Home is a place of honesty!
Think about it . . . in healthy families and friendships, we are honest with each other.
Sometimes brutally so . . . but if we can’t count on our families – those that are supposed
to love us unconditionally – to be honest with us, who will be?
Over the break between Christmas and New Year’s the Smith family spent quality
extended time all together for the first time since last Christmas. Now – this sounded
ideal during the planning stages, and truly – we wouldn’t trade the memories for
anything. BUT . . . goodness, the acclimation of family/and the sense of “home” after
being apart for a year was quite an undertaking. It seems that now all four adults have
adult opinions and weren’t/aren’t afraid to share them with one another. Very openly and
The conversation that stuck out was one between the offspring as they were talking to
one another about appearances. One seemed to have a strong opinion about what the
other should do regarding his/her self-presentation. The sibling’s reply to the feedback
was, “I don’t know why you have to point out to me all the things you think I need to
change, or what you don’t like.”
The feedback giver said, “If I’m not honest with you, then who will be?”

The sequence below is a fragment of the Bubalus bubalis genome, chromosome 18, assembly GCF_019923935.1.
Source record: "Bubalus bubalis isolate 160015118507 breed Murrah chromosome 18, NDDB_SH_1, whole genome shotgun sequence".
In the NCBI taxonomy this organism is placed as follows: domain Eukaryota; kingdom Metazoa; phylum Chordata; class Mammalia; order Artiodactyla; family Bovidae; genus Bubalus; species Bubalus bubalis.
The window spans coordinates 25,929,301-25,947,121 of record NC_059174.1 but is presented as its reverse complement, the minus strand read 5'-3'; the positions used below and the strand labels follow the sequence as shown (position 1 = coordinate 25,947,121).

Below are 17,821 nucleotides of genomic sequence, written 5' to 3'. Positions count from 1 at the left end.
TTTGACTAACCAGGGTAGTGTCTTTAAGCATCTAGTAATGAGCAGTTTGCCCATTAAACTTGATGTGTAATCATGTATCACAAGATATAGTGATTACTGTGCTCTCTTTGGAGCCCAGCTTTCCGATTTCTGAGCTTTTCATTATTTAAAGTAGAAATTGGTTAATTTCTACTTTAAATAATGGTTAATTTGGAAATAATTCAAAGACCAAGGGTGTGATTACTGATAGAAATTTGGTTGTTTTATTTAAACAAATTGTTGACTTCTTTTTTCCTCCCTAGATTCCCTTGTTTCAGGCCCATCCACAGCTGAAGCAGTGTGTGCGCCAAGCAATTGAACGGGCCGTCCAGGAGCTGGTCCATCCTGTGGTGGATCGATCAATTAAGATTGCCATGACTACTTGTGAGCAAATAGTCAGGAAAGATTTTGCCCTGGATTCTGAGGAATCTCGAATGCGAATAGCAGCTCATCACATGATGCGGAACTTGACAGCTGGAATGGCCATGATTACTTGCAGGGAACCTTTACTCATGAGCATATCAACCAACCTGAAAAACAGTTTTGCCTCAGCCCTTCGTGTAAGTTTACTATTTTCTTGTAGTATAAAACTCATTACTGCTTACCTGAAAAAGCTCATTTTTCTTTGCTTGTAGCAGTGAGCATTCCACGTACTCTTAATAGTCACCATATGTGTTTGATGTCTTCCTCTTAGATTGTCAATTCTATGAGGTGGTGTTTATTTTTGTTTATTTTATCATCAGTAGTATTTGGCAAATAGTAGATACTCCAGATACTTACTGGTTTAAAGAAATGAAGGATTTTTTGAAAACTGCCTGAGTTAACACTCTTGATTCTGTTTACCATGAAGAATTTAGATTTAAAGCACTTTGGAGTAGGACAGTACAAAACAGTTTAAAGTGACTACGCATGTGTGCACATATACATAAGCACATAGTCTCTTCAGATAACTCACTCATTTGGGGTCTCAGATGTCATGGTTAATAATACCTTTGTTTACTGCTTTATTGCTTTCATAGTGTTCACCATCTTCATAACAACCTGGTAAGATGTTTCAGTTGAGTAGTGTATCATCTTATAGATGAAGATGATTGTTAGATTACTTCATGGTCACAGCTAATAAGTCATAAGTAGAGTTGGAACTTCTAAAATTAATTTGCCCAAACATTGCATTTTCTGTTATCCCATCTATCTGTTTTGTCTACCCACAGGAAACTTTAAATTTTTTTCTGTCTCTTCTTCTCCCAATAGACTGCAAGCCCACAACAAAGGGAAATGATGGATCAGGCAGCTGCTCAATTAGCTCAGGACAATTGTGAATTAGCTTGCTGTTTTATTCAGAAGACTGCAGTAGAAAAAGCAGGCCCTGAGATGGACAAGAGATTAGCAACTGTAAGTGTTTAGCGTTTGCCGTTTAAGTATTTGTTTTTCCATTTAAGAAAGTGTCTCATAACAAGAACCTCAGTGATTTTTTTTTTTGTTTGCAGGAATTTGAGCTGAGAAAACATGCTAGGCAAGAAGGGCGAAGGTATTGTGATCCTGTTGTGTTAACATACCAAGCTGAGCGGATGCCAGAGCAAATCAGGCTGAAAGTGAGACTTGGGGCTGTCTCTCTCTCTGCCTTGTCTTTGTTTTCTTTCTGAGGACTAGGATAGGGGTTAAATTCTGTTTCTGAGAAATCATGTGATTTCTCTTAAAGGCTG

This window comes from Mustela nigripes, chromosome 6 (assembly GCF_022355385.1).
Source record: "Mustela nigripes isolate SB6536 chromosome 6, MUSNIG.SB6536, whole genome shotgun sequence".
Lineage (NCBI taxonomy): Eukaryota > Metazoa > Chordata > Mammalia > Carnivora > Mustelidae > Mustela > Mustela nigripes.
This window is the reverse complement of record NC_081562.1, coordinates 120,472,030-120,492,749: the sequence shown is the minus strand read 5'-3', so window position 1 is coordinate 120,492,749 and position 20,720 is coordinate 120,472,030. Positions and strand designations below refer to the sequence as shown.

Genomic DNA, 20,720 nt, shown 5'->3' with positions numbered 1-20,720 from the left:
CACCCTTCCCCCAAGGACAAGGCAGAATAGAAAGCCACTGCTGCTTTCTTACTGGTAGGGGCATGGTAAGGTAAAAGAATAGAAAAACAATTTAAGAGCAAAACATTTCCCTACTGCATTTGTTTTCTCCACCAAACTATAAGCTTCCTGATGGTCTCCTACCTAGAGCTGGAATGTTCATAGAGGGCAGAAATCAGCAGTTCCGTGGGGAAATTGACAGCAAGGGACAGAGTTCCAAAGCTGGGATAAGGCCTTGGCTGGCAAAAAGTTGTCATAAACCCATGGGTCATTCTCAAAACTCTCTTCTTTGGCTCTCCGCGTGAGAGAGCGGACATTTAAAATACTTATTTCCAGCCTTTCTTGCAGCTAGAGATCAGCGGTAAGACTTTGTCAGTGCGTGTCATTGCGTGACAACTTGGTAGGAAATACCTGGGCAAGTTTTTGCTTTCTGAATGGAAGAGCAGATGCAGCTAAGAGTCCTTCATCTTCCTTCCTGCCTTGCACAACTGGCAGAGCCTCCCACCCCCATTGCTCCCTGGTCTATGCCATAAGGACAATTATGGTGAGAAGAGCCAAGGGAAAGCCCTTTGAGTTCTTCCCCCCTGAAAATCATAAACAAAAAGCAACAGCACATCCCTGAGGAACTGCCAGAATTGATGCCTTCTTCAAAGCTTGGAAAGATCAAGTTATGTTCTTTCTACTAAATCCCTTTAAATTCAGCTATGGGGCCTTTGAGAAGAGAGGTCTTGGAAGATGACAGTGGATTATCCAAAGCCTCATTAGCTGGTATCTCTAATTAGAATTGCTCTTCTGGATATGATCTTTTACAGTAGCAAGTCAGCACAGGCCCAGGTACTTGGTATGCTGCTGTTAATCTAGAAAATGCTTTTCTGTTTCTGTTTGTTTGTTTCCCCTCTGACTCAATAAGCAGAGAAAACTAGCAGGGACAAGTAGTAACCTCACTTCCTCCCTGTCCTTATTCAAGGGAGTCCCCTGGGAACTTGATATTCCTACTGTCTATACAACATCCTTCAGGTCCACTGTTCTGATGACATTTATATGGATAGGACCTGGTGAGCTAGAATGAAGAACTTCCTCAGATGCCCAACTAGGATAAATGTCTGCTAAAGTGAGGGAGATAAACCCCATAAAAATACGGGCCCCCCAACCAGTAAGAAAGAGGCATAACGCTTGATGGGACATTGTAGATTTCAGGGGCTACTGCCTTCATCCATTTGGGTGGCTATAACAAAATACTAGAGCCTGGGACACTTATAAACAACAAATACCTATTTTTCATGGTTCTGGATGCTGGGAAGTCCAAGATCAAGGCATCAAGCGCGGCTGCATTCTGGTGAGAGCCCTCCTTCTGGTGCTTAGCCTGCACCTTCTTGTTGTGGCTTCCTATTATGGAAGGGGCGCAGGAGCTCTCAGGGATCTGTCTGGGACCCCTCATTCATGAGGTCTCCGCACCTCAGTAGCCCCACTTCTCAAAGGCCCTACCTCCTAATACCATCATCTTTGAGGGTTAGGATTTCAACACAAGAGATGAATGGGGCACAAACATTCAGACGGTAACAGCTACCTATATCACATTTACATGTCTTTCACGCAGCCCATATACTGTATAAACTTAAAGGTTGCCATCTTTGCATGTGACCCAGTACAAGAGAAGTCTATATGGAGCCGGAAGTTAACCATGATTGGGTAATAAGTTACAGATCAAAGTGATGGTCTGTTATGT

Silence. That was the truth.
In the comfort and security of our homes, if we allow honesty to be a pervading
experience, we will find the truth. And – upon finding the truth, we can better see what we need
to demolish in order to change.
Have you ever had to move homes after living somewhere for 15 years or more? When
you do, you find that there are a lot of things/stuff that has to be moved. And most people
find that at that juncture in their lives they don’t need all that “stuff” they’ve needed all
along. So they purge things that they’d been holding on to for a long period of time.
Our homes should subtly evolve over time to reflect the different stages of our
development. We’ll notice that our homes change as our families change. As that
happens – our homes will change accordingly.
“Our personalities aren’t fixed – we’re changing all the time, and it makes no sense, from
a psychological point of view, to stay static. Your surroundings should reflect that,’ says
Moore. ‘People can get into a routine about things: having a favorite chair, or their side of
the bed, or a certain spot on the sofa. It can be good to shake these things up, so they
don’t become too habitual. Rearranging and redecorating a home is no bad thing –
change can be good and stimulating.’ 1
1 https://www.psychologies.co.uk/self/how-to- make-your- house-a- home.html
2 Timothy 2:15
15 Do your best to present yourself to God as one approved, a worker who does
not need to be ashamed and who correctly handles the word of truth.